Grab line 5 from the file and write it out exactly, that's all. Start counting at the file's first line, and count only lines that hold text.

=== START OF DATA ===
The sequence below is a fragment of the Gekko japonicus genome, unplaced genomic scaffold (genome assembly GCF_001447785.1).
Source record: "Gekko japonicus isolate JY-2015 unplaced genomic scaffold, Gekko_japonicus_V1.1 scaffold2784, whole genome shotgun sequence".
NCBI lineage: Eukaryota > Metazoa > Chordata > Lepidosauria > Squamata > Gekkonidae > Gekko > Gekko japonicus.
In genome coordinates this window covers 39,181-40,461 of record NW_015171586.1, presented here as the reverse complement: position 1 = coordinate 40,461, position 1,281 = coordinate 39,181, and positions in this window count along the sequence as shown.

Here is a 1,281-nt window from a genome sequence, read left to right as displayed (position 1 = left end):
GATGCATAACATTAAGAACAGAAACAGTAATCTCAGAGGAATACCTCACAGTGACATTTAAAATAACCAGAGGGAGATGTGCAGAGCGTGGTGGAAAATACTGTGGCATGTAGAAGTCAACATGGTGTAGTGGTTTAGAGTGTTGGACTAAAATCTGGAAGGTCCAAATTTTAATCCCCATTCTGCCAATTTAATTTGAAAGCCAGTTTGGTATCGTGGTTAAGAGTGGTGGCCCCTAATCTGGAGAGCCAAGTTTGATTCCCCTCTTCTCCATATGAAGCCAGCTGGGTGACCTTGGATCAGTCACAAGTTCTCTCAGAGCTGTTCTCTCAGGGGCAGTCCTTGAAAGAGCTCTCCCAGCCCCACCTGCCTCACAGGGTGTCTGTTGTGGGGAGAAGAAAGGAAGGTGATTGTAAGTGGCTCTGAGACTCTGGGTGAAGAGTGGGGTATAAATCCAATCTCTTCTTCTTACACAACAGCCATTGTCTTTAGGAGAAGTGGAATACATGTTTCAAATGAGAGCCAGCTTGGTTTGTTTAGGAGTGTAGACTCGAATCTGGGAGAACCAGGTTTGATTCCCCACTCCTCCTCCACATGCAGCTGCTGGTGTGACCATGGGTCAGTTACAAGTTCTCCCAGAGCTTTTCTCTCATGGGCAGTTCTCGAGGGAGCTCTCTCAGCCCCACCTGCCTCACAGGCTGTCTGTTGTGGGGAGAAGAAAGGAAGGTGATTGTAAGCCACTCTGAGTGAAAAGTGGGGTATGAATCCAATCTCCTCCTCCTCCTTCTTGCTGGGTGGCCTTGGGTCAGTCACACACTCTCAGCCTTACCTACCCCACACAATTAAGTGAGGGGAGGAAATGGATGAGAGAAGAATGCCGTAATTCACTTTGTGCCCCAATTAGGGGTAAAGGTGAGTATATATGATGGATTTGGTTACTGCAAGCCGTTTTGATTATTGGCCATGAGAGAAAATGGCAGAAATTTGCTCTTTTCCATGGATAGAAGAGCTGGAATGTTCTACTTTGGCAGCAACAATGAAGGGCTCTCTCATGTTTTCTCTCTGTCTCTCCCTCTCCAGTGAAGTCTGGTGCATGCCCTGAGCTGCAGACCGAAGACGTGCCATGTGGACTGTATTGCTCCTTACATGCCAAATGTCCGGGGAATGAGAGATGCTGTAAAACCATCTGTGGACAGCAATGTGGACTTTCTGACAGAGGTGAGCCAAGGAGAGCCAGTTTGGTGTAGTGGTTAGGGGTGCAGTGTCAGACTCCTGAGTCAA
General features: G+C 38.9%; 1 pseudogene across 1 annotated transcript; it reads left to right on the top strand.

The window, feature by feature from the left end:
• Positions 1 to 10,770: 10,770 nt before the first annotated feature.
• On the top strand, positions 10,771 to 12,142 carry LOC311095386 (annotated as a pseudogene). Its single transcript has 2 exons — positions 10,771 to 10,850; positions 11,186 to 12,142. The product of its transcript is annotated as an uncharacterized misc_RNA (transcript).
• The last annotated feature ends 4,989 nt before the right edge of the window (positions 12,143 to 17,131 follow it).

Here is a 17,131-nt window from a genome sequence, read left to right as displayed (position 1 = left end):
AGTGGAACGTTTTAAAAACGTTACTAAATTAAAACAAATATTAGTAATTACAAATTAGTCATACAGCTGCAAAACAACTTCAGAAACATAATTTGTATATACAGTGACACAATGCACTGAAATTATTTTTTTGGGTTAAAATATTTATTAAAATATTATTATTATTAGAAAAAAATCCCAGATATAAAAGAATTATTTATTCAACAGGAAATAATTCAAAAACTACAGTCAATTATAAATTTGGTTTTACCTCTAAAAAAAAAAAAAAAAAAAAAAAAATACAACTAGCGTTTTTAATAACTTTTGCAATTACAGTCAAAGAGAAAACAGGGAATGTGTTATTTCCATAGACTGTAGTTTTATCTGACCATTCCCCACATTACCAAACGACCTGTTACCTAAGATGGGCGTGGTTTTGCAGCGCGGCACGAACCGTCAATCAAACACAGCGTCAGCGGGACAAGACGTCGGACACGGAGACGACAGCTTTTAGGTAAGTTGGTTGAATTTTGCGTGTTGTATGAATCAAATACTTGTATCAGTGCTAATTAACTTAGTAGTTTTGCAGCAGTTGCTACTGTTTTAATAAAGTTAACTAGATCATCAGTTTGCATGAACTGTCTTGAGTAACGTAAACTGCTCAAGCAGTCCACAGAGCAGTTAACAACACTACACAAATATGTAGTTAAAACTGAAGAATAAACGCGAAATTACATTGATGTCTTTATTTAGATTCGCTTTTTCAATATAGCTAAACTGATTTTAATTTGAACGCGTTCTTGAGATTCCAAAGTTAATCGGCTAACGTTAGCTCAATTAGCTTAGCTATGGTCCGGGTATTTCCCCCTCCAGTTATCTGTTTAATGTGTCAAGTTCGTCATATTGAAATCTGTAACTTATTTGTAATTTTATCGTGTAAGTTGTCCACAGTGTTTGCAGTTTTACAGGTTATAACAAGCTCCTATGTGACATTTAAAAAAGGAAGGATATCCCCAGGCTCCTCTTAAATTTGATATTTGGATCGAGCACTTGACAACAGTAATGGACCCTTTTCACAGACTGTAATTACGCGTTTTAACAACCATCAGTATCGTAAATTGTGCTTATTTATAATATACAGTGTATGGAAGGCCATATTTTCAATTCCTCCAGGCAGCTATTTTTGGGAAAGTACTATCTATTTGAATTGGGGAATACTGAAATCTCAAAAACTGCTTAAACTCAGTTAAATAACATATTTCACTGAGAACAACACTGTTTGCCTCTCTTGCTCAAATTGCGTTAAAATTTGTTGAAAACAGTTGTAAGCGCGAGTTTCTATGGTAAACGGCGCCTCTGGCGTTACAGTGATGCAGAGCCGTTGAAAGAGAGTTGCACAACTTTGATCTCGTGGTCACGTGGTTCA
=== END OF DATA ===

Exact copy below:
Here is a 1,281-nt window from a genome sequence, read left to right as displayed (position 1 = left end):